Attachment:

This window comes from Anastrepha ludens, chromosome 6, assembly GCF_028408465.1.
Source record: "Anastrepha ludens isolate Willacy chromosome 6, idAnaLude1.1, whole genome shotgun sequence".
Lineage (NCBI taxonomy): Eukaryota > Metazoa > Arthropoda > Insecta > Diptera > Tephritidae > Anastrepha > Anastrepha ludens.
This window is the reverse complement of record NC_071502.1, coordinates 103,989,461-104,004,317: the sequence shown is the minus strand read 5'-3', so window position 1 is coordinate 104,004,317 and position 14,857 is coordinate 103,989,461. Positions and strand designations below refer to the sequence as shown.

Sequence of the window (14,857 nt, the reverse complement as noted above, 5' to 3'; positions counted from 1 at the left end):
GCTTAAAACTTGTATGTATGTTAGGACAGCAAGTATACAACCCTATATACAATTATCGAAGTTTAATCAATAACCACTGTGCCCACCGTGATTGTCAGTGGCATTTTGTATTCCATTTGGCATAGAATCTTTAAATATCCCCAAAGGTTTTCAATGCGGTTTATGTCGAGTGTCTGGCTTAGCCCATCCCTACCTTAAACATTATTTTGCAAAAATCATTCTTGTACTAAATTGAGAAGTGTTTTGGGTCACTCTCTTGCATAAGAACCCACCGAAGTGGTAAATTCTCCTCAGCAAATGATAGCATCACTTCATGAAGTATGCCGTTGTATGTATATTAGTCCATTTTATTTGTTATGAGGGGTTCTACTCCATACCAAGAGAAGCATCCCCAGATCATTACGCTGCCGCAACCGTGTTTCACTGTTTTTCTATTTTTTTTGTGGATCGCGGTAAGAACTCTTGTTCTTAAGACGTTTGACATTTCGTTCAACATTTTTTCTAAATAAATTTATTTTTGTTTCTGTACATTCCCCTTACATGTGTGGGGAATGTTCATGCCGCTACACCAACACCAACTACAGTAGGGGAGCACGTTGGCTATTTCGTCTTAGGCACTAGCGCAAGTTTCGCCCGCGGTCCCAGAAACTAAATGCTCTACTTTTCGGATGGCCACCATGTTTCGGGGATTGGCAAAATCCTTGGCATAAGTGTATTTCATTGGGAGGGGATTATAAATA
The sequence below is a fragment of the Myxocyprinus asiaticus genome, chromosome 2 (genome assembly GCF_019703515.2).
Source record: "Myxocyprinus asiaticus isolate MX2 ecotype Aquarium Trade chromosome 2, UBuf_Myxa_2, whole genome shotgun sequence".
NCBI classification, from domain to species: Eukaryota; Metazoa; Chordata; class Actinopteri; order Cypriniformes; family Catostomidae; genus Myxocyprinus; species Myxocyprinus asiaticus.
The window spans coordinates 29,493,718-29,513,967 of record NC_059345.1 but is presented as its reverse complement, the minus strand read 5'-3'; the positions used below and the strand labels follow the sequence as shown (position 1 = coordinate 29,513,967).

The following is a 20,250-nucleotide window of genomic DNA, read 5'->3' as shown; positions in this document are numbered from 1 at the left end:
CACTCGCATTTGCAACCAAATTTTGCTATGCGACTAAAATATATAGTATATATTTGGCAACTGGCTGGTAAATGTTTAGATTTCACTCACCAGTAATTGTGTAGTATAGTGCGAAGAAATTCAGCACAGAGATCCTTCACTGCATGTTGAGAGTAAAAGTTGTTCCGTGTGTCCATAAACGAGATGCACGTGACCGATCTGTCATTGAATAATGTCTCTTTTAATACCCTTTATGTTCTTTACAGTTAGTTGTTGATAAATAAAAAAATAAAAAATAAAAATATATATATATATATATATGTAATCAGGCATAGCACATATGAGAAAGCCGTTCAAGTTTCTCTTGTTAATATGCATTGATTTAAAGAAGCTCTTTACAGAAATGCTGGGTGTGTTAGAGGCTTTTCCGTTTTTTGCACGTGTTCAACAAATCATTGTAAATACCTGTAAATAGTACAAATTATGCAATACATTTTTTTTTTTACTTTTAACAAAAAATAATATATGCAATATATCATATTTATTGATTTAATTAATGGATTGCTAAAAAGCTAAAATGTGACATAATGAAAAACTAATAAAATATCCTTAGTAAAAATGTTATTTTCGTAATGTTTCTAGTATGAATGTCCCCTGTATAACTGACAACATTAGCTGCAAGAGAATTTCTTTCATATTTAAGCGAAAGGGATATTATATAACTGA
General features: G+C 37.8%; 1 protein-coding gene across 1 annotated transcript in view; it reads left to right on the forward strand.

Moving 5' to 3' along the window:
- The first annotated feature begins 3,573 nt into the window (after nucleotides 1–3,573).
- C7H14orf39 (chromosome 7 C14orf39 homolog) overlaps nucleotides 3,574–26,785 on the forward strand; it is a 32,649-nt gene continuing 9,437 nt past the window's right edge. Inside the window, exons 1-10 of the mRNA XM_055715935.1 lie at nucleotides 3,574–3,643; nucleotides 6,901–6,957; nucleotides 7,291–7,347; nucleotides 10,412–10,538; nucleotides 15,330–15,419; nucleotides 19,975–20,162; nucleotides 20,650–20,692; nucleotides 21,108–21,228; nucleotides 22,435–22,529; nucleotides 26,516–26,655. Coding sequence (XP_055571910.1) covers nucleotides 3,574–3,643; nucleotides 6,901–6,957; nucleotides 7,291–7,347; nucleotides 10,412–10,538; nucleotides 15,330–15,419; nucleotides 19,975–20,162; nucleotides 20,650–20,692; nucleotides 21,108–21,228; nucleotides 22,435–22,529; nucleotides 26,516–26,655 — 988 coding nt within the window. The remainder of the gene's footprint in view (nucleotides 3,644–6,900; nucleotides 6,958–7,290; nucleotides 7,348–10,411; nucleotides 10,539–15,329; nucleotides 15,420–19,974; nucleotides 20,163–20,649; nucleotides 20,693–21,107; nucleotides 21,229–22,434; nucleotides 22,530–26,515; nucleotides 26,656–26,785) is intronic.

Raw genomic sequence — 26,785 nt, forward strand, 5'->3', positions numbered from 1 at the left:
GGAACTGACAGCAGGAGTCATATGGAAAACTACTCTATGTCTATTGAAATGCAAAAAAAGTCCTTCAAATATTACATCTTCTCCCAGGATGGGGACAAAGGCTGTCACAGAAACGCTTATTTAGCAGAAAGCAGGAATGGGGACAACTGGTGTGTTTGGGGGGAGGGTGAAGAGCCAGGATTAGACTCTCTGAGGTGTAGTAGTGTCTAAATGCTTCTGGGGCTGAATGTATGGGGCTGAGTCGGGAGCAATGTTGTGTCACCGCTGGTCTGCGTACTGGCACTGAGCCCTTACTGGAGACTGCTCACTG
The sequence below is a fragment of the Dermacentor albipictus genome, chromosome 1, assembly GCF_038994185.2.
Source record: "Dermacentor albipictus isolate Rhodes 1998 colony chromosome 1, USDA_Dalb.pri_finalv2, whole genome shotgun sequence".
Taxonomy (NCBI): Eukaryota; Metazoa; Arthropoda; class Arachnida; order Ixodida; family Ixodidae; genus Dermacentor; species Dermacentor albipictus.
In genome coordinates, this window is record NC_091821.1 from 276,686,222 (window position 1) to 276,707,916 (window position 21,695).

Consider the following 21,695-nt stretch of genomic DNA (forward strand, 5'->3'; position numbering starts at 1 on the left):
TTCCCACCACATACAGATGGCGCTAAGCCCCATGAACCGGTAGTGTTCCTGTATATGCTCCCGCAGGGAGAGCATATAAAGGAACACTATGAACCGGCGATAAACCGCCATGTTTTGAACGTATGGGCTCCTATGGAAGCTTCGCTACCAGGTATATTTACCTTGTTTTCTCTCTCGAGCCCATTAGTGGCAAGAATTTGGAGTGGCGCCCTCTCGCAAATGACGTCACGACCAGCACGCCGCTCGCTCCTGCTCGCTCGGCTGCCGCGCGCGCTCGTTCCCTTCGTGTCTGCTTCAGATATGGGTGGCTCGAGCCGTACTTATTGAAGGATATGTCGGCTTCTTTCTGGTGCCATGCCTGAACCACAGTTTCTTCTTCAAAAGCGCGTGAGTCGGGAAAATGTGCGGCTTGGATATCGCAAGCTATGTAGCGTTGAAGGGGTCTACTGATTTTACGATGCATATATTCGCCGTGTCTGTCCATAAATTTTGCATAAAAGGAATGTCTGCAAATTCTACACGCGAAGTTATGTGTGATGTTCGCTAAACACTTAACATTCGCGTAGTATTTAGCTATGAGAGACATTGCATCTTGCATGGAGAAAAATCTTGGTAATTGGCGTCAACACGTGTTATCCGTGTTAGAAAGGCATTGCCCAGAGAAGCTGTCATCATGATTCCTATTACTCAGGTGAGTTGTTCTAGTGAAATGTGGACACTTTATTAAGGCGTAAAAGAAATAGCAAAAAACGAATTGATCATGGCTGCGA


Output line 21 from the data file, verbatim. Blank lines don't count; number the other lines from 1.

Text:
Taxonomy (NCBI): Eukaryota; Metazoa; Arthropoda; class Arachnida; order Ixodida; family Ixodidae; genus Dermacentor; species Dermacentor albipictus.